Updated 03/08/11 – 6:18 p.m.
CHICAGO (CBS) — Streets around two of Chicago’s tallest buildings remained closed to traffic Tuesday evening, due to concerns about falling ice.
No injuries had been reported due to the falling ice from the John Hancock Center or the Willis Tower, although police closed of some streets near both skyscrapers as a precaution.
As CBS 2’s Susanna Song reports, on Tuesday morning, ice was falling from the John Hancock Center along the Magnificent Mile.
Around 8:30 a.m., police cordoned off a stretch of Delaware Place between Michigan Avenue and Mies Van Der Rohe Way.
A large chunk of ice missed hitting Song and a CBS 2 photographer when they arrived at the scene.
Before police arrived to block off streets around the Hancock Center, witnesses said some pedestrians were protecting themselves by holding briefcases or purses over their heads so they wouldn’t get hit.
“I was running over here to make sure I didn’t get hit by it,” Pedestrian Rich Leib said. “It was a little scary because I had a business partner whose daughter just got hit by one of these and was in the hospital three weeks at school in Connecticut. So, that’s why I knew to start looking up every time it was coming down and I saw quite a bit.”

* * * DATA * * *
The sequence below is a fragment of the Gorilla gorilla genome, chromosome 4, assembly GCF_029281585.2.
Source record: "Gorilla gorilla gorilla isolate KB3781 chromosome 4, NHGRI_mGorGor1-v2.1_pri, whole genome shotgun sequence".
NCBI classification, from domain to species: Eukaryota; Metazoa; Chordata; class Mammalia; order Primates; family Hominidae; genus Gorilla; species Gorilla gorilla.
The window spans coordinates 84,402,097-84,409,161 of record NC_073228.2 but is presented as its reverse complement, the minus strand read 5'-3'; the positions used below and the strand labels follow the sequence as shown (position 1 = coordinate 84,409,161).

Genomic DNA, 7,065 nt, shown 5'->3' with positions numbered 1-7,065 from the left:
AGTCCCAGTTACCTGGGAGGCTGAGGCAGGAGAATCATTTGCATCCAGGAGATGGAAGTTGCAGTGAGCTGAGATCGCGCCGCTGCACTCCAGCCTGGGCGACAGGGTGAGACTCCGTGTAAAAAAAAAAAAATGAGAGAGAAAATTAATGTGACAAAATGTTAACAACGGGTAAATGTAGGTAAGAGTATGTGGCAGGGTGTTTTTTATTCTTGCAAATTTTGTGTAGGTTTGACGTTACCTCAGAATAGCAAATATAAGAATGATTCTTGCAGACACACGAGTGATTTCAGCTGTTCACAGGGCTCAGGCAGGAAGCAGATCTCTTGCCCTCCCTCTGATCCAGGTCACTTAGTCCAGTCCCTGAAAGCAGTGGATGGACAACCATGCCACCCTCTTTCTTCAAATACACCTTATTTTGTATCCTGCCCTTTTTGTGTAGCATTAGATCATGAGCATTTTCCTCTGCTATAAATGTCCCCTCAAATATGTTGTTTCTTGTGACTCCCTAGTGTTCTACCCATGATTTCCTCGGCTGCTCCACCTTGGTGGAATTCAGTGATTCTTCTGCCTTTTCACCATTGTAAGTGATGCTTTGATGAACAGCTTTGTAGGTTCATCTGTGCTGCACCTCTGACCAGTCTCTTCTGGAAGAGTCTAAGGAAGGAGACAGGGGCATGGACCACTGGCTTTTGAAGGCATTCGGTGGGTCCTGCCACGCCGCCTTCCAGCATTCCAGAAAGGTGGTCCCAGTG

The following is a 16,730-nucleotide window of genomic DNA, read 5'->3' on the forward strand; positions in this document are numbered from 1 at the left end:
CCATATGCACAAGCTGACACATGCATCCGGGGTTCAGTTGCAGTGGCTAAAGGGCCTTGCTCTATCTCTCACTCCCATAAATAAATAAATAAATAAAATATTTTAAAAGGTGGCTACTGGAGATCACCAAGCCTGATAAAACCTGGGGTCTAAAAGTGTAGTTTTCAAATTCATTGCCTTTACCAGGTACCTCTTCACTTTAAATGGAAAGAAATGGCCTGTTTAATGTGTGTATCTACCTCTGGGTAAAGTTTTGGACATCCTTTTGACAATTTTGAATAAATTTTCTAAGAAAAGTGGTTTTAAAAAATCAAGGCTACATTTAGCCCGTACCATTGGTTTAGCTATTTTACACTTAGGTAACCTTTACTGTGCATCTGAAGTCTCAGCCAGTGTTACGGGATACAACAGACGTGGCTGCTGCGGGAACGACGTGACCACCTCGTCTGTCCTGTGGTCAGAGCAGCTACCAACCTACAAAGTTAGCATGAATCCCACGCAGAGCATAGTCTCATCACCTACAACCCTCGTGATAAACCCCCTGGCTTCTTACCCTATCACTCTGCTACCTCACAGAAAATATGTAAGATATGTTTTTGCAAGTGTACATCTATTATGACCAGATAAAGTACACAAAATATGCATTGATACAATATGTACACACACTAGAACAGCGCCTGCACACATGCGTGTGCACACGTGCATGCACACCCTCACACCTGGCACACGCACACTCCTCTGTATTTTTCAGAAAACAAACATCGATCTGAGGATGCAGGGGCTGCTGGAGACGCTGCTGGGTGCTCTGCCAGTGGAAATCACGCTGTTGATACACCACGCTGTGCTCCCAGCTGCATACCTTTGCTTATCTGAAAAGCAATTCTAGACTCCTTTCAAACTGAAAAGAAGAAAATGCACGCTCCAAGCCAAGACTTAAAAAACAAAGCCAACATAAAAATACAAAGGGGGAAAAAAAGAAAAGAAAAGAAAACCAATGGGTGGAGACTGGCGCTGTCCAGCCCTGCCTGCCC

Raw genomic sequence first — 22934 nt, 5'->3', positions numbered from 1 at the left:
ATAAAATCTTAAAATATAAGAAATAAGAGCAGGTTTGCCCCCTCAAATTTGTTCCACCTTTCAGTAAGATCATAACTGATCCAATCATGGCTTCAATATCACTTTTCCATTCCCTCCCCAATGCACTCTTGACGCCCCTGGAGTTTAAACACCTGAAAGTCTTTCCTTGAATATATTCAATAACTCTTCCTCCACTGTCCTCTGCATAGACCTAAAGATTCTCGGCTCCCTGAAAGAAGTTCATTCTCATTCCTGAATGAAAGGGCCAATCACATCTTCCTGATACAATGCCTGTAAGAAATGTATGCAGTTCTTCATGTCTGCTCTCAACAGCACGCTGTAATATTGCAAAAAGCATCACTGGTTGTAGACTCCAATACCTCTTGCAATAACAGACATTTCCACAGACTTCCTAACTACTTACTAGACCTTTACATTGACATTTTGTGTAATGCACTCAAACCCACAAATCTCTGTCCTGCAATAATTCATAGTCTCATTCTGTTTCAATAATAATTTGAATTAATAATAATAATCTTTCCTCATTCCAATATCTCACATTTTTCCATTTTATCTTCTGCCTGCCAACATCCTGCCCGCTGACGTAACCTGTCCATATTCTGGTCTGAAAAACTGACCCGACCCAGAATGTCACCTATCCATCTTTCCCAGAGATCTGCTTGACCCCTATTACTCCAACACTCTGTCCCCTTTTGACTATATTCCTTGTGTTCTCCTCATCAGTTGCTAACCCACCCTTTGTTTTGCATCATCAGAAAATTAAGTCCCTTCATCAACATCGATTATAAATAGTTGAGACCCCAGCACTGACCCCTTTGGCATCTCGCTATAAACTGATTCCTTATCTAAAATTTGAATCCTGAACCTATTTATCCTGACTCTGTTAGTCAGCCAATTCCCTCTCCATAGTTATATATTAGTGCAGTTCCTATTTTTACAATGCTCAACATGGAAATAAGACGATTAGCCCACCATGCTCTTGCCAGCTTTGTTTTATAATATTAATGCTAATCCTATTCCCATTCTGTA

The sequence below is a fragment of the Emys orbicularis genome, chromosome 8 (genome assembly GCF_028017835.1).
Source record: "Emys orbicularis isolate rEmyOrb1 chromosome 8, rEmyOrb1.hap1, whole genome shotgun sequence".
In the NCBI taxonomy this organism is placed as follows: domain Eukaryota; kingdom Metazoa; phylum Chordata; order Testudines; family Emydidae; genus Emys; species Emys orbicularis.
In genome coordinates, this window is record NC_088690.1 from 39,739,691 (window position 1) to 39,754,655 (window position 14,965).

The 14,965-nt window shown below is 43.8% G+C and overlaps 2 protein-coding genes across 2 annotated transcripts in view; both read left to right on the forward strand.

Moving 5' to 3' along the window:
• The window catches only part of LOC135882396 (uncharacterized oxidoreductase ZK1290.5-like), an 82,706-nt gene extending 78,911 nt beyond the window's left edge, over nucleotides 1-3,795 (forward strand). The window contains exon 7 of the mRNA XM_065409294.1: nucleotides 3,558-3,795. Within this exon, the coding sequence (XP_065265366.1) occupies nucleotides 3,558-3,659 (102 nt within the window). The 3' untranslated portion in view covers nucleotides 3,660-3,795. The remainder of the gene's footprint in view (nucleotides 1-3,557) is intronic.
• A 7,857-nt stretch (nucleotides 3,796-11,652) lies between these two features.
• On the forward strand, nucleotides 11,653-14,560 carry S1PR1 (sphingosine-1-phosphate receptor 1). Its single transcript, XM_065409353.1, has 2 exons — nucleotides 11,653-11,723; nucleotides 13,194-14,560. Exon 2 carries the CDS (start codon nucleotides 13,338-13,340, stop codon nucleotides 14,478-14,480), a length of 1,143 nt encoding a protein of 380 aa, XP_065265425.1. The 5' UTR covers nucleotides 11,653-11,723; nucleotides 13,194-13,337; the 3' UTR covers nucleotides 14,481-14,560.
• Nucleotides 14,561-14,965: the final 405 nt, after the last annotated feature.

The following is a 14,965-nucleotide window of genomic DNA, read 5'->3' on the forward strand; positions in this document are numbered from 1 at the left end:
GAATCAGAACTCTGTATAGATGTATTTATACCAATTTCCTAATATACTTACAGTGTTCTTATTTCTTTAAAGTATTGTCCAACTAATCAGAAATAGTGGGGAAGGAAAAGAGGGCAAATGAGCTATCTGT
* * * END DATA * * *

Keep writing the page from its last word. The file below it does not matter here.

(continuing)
Tuesday afternoon, police also closed streets near the Willis Tower. Northbound Wacker Drive was closed between Jackson Boulevard and Adams Street, police said.
Last Tuesday, two people were hurt when large chunks of ice fell near the Willis Tower.
An off-duty Chicago paramedic was hit by a falling chunk of ice near Monroe and Franklin streets as he was helping a woman whose car had been hit by falling ice.
The paramedic suffered a large gash to his head and was hospitalized at Northwestern Memorial Hospital.
Another person was also injured by falling ice that afternoon.
Falling ice is a common problem in downtown Chicago in the winter, a hazard caused by warmer temperatures thawing the ice clinging to skyscrapers.
Due to the height of some buildings and the strength of wind gusts in downtown Chicago, the ice can sometimes hit the ground a long distance away from the building where it fell.
(The Sun-Times Media Wire contributed to this report)